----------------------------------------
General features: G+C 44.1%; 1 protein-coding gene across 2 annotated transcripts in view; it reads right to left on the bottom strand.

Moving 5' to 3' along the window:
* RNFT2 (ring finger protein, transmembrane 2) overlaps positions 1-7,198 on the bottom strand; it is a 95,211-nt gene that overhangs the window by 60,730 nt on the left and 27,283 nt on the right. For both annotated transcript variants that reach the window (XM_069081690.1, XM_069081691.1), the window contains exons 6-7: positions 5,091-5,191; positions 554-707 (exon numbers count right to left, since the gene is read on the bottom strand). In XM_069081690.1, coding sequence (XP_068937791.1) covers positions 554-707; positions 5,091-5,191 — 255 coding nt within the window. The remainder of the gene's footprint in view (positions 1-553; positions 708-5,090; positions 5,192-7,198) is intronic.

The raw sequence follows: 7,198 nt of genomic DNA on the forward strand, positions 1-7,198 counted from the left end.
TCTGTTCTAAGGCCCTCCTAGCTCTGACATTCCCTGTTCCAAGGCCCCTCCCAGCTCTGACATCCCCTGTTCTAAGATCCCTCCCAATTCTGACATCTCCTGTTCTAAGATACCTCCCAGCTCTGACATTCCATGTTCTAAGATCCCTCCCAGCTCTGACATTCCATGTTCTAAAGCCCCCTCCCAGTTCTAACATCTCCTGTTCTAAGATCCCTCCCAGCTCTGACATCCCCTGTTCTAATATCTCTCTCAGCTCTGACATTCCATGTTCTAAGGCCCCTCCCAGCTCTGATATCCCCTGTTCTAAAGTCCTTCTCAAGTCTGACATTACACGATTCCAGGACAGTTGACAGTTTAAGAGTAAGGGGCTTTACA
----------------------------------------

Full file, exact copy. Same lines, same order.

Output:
General features: G+C 44.1%; 1 protein-coding gene across 2 annotated transcripts in view; it reads right to left on the bottom strand.

Moving 5' to 3' along the window:
* RNFT2 (ring finger protein, transmembrane 2) overlaps positions 1-7,198 on the bottom strand; it is a 95,211-nt gene that overhangs the window by 60,730 nt on the left and 27,283 nt on the right. For both annotated transcript variants that reach the window (XM_069081690.1, XM_069081691.1), the window contains exons 6-7: positions 5,091-5,191; positions 554-707 (exon numbers count right to left, since the gene is read on the bottom strand). In XM_069081690.1, coding sequence (XP_068937791.1) covers positions 554-707; positions 5,091-5,191 — 255 coding nt within the window. The remainder of the gene's footprint in view (positions 1-553; positions 708-5,090; positions 5,192-7,198) is intronic.

The raw sequence follows: 7,198 nt of genomic DNA on the forward strand, positions 1-7,198 counted from the left end.
TCTGTTCTAAGGCCCTCCTAGCTCTGACATTCCCTGTTCCAAGGCCCCTCCCAGCTCTGACATCCCCTGTTCTAAGATCCCTCCCAATTCTGACATCTCCTGTTCTAAGATACCTCCCAGCTCTGACATTCCATGTTCTAAGATCCCTCCCAGCTCTGACATTCCATGTTCTAAAGCCCCCTCCCAGTTCTAACATCTCCTGTTCTAAGATCCCTCCCAGCTCTGACATCCCCTGTTCTAATATCTCTCTCAGCTCTGACATTCCATGTTCTAAGGCCCCTCCCAGCTCTGATATCCCCTGTTCTAAAGTCCTTCTCAAGTCTGACATTACACGATTCCAGGACAGTTGACAGTTTAAGAGTAAGGGGCTTTACA